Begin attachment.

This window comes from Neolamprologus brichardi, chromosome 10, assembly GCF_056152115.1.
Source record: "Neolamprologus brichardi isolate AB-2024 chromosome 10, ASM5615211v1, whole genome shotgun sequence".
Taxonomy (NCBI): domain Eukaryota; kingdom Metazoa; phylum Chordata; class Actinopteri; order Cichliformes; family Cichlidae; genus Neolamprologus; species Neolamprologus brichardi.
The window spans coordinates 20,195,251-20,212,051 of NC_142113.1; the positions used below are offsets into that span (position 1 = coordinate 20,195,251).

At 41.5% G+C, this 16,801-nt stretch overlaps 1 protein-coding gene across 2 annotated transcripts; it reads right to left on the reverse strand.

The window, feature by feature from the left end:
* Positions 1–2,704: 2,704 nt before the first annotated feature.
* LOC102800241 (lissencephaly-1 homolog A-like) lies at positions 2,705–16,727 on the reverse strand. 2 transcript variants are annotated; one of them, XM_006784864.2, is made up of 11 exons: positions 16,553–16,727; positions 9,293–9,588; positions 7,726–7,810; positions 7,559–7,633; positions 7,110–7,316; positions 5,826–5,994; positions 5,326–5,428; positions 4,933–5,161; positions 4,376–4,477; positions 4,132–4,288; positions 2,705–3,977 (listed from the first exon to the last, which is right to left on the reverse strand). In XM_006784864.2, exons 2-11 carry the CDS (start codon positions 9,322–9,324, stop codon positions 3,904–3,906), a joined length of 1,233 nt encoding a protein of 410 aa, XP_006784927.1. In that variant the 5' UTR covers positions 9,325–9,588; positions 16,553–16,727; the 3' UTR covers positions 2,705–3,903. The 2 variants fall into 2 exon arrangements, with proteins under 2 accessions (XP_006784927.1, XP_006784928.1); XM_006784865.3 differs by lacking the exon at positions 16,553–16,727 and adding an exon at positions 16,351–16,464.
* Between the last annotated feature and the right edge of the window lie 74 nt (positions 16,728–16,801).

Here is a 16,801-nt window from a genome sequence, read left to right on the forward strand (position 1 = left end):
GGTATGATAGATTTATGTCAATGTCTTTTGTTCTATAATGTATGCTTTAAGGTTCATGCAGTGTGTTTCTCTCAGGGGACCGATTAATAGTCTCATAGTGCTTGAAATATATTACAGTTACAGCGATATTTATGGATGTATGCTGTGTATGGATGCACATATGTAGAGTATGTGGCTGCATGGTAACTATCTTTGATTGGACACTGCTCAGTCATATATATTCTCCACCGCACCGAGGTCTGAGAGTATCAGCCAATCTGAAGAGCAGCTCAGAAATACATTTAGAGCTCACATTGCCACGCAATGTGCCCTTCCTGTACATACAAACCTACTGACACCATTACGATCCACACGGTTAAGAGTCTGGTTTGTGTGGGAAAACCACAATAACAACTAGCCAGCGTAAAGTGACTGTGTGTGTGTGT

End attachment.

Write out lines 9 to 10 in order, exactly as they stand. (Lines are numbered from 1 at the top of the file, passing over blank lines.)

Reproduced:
* Between the last annotated feature and the right edge of the window lie 74 nt (positions 16,728–16,801).

Here is a 16,801-nt window from a genome sequence, read left to right on the forward strand (position 1 = left end):